8. It doesnt matter if a player doesnt store the Title key in memory, as it was stated, and as the XBOX was hacked by an MIT student, you can intercept the key between the disc and player. All you have to do is figure out which portion of the circuit the key is passing through, and viola.

  9. In french it’s “voila” not “viola”, because “viola” means “raped”… Anyway. I agree with the “Wrong!” comment.

  10. Correct me if i’m wrong but with distributed computing, would it not be possible for some clever coders to create an application which can attempt to discover all the working keys through brute force analysis. everyone could download a client and leave it running in the background much like seti or cancer research p2p clients. these keys could then be published as and when they are discovered.

    Is this sort of thing possible and if so why hasn’t anyone taken a stab at it yet?

  11. Forget about a distributed attack. This is encrypted with AES-128 – you would need bilions of years to crack it with current methods.

  12. Yeah but with computing power hallways on the rise and the introduction of programming techniques to take advantage of the massive computing power of modern graphics cards I think that this insurmountable problem will clear up faster than you might expect. Maybe I’m just an optimist or am I completely delusional. I sometimes get taken up in the hype so maybe my estimates of computing power could be overestimated.

  13. It really depends on your definition of cracked. No, the encryption itself wasn’t cracked. If you have the key you don’t need to crack anything. However, the security of the software was cracked, which goes to prove the old adage that secrets stored in software don’t stay secret very long.

    These title keys may get revoked, but that won’t stop other ones from getting discovered the same way. In the end, if you want to stop copying of the media you need to stop distributing it. Personally, I don’t see why the industry doesn’t just provide those of us who only want a backup to keep the kids from destroying the disks with a legitimate way to do that. Then they could devote the legal, political, and industry efforts toward going after the industrialized, government supported bootlegging in China and the rest of Asia and Russia. That’s where the big money is lost, but the industry doesn’t seem to dare to go there, and the U.S. Government and Industry seem too intent on cow-towing to the Chinese government to dare do much about it.

  14. This is nothing but a hoax. To download the sourcecode, the provider asks you to enter 5 lines of access keys, while the field just allows 4. Of course I could pay pay to get: nothing. Haha. Anyone downloaded the programm at all?

  15. I would also like to know what will happen if somebody releases a title key, but won’t tell which player he hacked… Would they revoke all keys?

  16. Totally agree with Otto’s post – this whole AACS thing does not seem to be about protection from pirates. It rather is intended to serve the content producers in a way so they can disable playback on older devices for example (to force people to buy newer hardware) and so on.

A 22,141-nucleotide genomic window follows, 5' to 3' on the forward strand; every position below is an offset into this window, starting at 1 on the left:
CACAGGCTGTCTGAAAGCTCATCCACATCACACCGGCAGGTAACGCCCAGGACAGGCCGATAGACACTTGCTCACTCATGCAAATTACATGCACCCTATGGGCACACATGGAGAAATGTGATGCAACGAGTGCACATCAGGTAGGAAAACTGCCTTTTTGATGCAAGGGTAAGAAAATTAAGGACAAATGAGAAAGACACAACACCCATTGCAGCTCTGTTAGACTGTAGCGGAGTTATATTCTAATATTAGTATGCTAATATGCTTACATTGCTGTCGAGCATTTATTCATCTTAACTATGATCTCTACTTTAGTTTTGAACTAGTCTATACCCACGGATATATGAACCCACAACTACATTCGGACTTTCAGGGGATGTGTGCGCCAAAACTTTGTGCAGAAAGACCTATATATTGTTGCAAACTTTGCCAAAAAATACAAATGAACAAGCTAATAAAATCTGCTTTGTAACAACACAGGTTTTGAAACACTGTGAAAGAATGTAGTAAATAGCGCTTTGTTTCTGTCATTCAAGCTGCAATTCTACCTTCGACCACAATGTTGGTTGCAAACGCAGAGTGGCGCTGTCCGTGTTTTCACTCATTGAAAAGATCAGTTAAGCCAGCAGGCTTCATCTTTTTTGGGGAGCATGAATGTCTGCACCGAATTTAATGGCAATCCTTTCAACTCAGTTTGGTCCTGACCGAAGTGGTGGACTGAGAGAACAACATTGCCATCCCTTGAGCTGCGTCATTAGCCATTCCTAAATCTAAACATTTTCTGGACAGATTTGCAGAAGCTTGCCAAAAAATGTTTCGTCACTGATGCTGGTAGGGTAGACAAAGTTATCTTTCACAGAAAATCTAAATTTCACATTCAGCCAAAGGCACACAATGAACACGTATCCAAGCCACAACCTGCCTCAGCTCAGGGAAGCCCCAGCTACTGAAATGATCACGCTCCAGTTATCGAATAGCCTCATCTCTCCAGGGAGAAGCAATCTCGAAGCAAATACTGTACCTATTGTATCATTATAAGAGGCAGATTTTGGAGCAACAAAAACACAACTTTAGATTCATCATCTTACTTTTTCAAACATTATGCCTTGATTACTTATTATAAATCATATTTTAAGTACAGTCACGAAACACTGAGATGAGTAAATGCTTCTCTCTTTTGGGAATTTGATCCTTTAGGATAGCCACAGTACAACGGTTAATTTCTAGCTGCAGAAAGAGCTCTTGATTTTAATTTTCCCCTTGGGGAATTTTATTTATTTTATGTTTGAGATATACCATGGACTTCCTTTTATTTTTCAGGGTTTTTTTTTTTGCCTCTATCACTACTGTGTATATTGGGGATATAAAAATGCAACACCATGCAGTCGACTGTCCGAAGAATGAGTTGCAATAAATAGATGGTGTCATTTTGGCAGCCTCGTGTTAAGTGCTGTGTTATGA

As encryption scheme it is inherently flawed – simply because there is still a need to decrypt disc content with the key supplied on that same disk (very secure ;-)) albeit in magled form. For some people who equiate this to AES encryption cracking – there is really no need. All that has to be done to beat the AACS is to get that title key of the disk. For now it is done via flaws in player software butI can’t see why it could not be done algoritmically later. After all I know of no existing cypher that allows effective “encrypt with one key decode with many” style encryption and that is exactly how title key seems to be encrypted on a disk. And for a software players – as Otto said – the player will absolutely have to keep the decrypted key somewhere (memory or other structure) to decrypd the disk content so it will always be succeptible for attacks like this hack.

    IMHO the only tough way of protection is by using online services that require obtaining decryption keys online (like WM9+ DRM) but I can’t see that happening in standalone consumer boxes.

  17. Everyone is *assuming* that Cyberlink’s PowerDVD is the source of the key being found in memory, but there is no evidence of that!

    The assumption comes from the fact that in his YouTube video this cracker played the dumped video with PowerDVD – but for all we know, he could have used something totally different to get hold of the keys.

    If that source is not identifiable, then *any* HD-DVD release could have it’s key extracted in the same manner. This key could then be used with Muslix’s program to extract the unencrypted file and put it on the ‘net! So yes, OK, the encryption has not been broken exactly, but its been circumvented – and that’s all that might be needed!

  18. Hey guys…Seeing that software players do exist, extracting Title keys should not be out of the realm of possibilities. For this purpose, i have started a website that will eventually list title keys that have been compromised.

    Check out … Before you flame, there is obviously nothing of importance on it yet. I am hoping to also include compromised device keys(i probably wont publish these right away).

  19. Do I get this correct?

    All pressings from a particular master are identical to each other. So all discs of the same title from the same master have the same title key.

    But (subject to key revocation) any disc will play on any player. Which suggests a single algorithm to decrypt the title key. If you change the algorithm, then all discs made prior to the change will not work, and if you revoke the title key, all discs of that title made before the change will not work. (Those sorts of revocations do not sound like viable business models to me.)

    Which suggests that to totally crack aacs, you need the title key algorithm, plus programs like the one released recently – all the rest of the content protection system is then by-passed.

    That all seems a bit too easy to me.

  20. if you read his letter he mentions the volume key is not encrypted or proected that should give you an idea of how he did it plus how hard is it to reverse anything like that not very